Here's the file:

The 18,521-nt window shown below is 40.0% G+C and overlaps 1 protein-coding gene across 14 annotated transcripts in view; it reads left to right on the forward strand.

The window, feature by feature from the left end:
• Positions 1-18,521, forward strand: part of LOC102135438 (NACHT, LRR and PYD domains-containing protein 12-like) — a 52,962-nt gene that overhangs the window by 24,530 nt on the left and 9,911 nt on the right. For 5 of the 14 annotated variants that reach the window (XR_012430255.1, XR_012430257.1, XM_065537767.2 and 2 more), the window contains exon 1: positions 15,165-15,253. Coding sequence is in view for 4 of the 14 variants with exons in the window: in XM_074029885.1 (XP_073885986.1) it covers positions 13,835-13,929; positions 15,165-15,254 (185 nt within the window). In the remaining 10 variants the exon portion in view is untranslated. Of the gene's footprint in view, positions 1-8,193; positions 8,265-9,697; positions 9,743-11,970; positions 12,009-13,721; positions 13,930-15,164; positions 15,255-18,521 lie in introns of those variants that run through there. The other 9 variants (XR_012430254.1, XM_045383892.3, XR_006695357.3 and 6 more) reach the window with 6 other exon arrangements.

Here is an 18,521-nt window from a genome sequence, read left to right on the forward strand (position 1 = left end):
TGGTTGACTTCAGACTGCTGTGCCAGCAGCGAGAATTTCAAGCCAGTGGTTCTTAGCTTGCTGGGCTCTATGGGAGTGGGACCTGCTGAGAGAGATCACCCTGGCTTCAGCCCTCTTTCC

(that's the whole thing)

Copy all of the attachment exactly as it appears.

The 18,521-nt window shown below is 40.0% G+C and overlaps 1 protein-coding gene across 14 annotated transcripts in view; it reads left to right on the forward strand.

The window, feature by feature from the left end:
• Positions 1-18,521, forward strand: part of LOC102135438 (NACHT, LRR and PYD domains-containing protein 12-like) — a 52,962-nt gene that overhangs the window by 24,530 nt on the left and 9,911 nt on the right. For 5 of the 14 annotated variants that reach the window (XR_012430255.1, XR_012430257.1, XM_065537767.2 and 2 more), the window contains exon 1: positions 15,165-15,253. Coding sequence is in view for 4 of the 14 variants with exons in the window: in XM_074029885.1 (XP_073885986.1) it covers positions 13,835-13,929; positions 15,165-15,254 (185 nt within the window). In the remaining 10 variants the exon portion in view is untranslated. Of the gene's footprint in view, positions 1-8,193; positions 8,265-9,697; positions 9,743-11,970; positions 12,009-13,721; positions 13,930-15,164; positions 15,255-18,521 lie in introns of those variants that run through there. The other 9 variants (XR_012430254.1, XM_045383892.3, XR_006695357.3 and 6 more) reach the window with 6 other exon arrangements.

Here is an 18,521-nt window from a genome sequence, read left to right on the forward strand (position 1 = left end):
TGGTTGACTTCAGACTGCTGTGCCAGCAGCGAGAATTTCAAGCCAGTGGTTCTTAGCTTGCTGGGCTCTATGGGAGTGGGACCTGCTGAGAGAGATCACCCTGGCTTCAGCCCTCTTTCC